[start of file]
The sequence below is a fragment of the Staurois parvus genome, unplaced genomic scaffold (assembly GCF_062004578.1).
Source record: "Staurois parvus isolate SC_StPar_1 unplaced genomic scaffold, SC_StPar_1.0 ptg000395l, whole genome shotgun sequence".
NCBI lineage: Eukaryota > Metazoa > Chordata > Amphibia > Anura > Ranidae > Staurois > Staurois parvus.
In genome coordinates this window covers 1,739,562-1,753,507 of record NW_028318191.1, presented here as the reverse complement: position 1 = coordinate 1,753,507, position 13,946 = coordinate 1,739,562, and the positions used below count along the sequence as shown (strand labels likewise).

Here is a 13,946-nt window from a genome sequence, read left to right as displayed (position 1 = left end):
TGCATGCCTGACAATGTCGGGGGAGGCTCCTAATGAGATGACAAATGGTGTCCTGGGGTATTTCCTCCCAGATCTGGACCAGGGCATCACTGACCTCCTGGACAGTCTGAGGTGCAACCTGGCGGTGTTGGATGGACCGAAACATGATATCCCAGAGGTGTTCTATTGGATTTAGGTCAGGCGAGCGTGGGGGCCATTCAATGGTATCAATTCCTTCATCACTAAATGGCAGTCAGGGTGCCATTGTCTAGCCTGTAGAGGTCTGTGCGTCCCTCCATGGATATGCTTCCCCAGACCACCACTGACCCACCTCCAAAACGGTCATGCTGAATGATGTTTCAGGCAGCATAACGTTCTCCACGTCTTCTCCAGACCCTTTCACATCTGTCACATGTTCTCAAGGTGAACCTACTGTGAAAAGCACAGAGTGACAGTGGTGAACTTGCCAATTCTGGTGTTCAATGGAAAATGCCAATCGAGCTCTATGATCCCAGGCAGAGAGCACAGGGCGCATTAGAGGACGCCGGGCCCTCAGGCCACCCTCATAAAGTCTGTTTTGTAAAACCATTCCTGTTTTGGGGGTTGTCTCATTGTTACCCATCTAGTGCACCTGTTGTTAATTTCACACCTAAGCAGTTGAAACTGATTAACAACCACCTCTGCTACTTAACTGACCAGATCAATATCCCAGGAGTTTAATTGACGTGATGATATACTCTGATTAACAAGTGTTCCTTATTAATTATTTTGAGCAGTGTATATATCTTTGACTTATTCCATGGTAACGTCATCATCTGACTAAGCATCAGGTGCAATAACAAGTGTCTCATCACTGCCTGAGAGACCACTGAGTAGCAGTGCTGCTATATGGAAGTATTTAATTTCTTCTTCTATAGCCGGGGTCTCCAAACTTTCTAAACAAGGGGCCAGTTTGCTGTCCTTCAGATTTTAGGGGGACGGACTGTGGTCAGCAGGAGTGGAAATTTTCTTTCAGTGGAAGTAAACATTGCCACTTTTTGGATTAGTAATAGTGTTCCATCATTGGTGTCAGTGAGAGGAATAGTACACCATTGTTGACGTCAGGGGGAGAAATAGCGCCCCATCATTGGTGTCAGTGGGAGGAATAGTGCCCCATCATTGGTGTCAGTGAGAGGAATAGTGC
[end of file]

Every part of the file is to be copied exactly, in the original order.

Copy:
The sequence below is a fragment of the Staurois parvus genome, unplaced genomic scaffold (assembly GCF_062004578.1).
Source record: "Staurois parvus isolate SC_StPar_1 unplaced genomic scaffold, SC_StPar_1.0 ptg000395l, whole genome shotgun sequence".
NCBI lineage: Eukaryota > Metazoa > Chordata > Amphibia > Anura > Ranidae > Staurois > Staurois parvus.
In genome coordinates this window covers 1,739,562-1,753,507 of record NW_028318191.1, presented here as the reverse complement: position 1 = coordinate 1,753,507, position 13,946 = coordinate 1,739,562, and the positions used below count along the sequence as shown (strand labels likewise).

Here is a 13,946-nt window from a genome sequence, read left to right as displayed (position 1 = left end):
TGCATGCCTGACAATGTCGGGGGAGGCTCCTAATGAGATGACAAATGGTGTCCTGGGGTATTTCCTCCCAGATCTGGACCAGGGCATCACTGACCTCCTGGACAGTCTGAGGTGCAACCTGGCGGTGTTGGATGGACCGAAACATGATATCCCAGAGGTGTTCTATTGGATTTAGGTCAGGCGAGCGTGGGGGCCATTCAATGGTATCAATTCCTTCATCACTAAATGGCAGTCAGGGTGCCATTGTCTAGCCTGTAGAGGTCTGTGCGTCCCTCCATGGATATGCTTCCCCAGACCACCACTGACCCACCTCCAAAACGGTCATGCTGAATGATGTTTCAGGCAGCATAACGTTCTCCACGTCTTCTCCAGACCCTTTCACATCTGTCACATGTTCTCAAGGTGAACCTACTGTGAAAAGCACAGAGTGACAGTGGTGAACTTGCCAATTCTGGTGTTCAATGGAAAATGCCAATCGAGCTCTATGATCCCAGGCAGAGAGCACAGGGCGCATTAGAGGACGCCGGGCCCTCAGGCCACCCTCATAAAGTCTGTTTTGTAAAACCATTCCTGTTTTGGGGGTTGTCTCATTGTTACCCATCTAGTGCACCTGTTGTTAATTTCACACCTAAGCAGTTGAAACTGATTAACAACCACCTCTGCTACTTAACTGACCAGATCAATATCCCAGGAGTTTAATTGACGTGATGATATACTCTGATTAACAAGTGTTCCTTATTAATTATTTTGAGCAGTGTATATATCTTTGACTTATTCCATGGTAACGTCATCATCTGACTAAGCATCAGGTGCAATAACAAGTGTCTCATCACTGCCTGAGAGACCACTGAGTAGCAGTGCTGCTATATGGAAGTATTTAATTTCTTCTTCTATAGCCGGGGTCTCCAAACTTTCTAAACAAGGGGCCAGTTTGCTGTCCTTCAGATTTTAGGGGGACGGACTGTGGTCAGCAGGAGTGGAAATTTTCTTTCAGTGGAAGTAAACATTGCCACTTTTTGGATTAGTAATAGTGTTCCATCATTGGTGTCAGTGAGAGGAATAGTACACCATTGTTGACGTCAGGGGGAGAAATAGCGCCCCATCATTGGTGTCAGTGGGAGGAATAGTGCCCCATCATTGGTGTCAGTGAGAGGAATAGTGC